It appears I had the pressure adjustment procedure backwards for the GM pumps. Apparently shims are to be *added* to reduce pressure. This should make it a lot easier, as there would appear to now be no (positive value) lower limit. Hopefully with a little cut & try, perhaps 300psi will be workable for this pump afterall. The shims are just thin aluminum washers, so easy to make.
12-30-2007, 05:12 AM #12
I've always thought power steering pumps would be good elsewhere.
I've been wanting to stick one on my cherry picker, and build an external control valve system. The existing valve is such a POS for letting it down. I thought it would be cool to put a nice high quality valve on the outlet, and setup a spool valve system for it. Another project for another day. I allready extended the rear legs out, and put bigger wheels on it so it's more stable and rolls easier. It was a scary contraption, and the rear wheels didn't exactly survive the B&S mill!
Does anybody know the displacement of a standard GM saginaw power steering pump??? I've got a couple laying around, but I dunno how to set them up. That really depends on the displacement.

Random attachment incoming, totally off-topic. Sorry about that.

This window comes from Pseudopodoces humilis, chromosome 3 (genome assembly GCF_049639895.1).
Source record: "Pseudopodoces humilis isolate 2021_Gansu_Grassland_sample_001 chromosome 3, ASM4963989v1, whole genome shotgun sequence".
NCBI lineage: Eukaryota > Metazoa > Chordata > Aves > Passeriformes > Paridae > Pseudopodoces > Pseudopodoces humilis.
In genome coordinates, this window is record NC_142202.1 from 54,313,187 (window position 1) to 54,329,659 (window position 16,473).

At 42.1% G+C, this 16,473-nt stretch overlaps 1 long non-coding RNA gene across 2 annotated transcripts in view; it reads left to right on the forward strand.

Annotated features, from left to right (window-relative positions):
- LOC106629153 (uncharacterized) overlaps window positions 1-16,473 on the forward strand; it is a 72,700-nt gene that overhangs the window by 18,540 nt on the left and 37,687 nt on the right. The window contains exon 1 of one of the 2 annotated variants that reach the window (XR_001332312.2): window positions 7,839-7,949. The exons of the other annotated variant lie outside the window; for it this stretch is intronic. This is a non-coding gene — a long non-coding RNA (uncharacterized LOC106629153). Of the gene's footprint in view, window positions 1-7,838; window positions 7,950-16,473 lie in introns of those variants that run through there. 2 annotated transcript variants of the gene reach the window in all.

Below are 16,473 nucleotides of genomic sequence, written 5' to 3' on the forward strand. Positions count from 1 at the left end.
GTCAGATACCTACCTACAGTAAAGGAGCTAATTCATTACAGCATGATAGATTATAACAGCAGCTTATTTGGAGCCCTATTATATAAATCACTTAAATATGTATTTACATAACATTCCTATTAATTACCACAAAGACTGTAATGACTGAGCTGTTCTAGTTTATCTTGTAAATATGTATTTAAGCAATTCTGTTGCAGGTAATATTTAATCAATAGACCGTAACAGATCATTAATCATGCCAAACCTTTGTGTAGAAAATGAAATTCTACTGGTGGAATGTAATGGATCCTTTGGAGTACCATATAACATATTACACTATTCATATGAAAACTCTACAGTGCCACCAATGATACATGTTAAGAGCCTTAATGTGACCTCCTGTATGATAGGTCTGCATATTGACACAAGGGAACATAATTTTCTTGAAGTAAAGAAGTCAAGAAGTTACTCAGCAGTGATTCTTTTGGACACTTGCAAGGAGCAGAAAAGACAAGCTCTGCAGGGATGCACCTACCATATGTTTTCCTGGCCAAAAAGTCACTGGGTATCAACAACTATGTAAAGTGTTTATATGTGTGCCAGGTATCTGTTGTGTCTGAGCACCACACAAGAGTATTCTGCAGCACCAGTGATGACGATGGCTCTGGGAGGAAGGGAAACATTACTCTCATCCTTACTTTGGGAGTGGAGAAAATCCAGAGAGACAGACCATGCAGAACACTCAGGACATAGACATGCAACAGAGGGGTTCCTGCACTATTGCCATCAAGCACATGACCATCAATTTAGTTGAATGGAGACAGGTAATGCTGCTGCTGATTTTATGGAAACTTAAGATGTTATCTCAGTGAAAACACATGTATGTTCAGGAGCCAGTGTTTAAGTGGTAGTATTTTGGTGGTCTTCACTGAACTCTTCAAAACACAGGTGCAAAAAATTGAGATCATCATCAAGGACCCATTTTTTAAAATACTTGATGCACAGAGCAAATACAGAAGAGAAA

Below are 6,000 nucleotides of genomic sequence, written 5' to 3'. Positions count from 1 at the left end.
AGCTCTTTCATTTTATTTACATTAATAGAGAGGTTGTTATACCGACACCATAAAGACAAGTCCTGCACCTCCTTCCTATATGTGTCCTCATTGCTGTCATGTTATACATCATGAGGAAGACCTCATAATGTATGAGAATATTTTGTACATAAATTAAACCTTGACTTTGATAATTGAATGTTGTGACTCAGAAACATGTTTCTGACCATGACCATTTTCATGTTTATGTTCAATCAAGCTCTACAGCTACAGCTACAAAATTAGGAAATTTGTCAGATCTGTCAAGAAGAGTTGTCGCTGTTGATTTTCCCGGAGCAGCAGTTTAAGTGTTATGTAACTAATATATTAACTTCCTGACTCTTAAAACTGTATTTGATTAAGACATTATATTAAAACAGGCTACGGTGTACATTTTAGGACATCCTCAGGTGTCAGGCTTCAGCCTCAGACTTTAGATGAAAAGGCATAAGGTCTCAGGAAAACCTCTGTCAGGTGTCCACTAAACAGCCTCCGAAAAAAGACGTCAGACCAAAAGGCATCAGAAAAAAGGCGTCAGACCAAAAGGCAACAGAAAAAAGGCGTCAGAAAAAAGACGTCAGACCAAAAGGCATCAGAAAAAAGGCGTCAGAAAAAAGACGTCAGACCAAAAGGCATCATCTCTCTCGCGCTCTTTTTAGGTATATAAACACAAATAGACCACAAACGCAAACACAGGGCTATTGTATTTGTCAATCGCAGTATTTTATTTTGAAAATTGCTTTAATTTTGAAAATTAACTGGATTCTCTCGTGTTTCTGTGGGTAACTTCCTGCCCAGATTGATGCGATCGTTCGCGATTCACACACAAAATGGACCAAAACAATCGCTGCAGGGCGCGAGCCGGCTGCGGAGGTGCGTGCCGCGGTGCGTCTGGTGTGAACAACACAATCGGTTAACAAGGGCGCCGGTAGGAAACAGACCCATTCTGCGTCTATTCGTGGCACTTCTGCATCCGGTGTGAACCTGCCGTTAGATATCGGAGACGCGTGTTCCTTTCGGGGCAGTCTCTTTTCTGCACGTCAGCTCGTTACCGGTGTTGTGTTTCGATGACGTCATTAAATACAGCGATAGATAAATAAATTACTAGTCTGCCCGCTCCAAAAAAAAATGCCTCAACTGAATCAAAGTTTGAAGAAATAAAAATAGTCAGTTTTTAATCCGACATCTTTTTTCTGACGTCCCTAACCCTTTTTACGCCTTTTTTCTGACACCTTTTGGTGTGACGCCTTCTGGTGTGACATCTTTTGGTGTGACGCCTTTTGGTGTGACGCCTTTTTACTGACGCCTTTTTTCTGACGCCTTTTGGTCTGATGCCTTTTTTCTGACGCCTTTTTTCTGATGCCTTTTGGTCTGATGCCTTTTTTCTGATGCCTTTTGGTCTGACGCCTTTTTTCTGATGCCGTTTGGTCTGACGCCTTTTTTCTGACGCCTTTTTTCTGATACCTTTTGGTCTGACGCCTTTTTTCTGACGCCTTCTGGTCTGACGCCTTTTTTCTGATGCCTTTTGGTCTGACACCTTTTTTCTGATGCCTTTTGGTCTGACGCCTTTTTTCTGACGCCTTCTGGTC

12-30-2007, 01:07 PM #13
A standard gm saginaw power steering pump is set from the factory to put out 1000-1200psi depending on the car it came from. It can be altered by changing shims in the relief piston on the high pressure line on the back of the pump. From what I know each shim is worth about 100psi.
Ford systems use less pressure than the GM saginaw pumps.
All of this is from guys that use them as hydro ram assist steering on pirate 4x4. I have adjusted mine on my jeep to put out less pressure as it was in an older lightweight Jeep and the steering was way to easy.
12-30-2007, 01:43 PM #14
Used a GM Saginaw from late '60s heavy Chevy, to power the hydraulic assisted sector gear steering assembly that I used to raise the Gannon on a small homebuilt tractor.
Had to modify the hydraulic valving for hand selected up and down. I turned the box 90° for vertical swing of steering arm. Valve mod was easy.
Worked great but hydraulic fluid rapidly overheated with constant Gannon adjustment. I inserted a small radiator and fan into the system as an intercooler and solved the over heat problem. Ran the hydraulic fluid through steel brake lines clamped to the frame, from the front mounted pump to the rear mount Gannon. Bigger might have been better but the brake lines work well.
As GM intended, pump resevoir is plenty for steering gear.
12-30-2007, 05:22 PM #15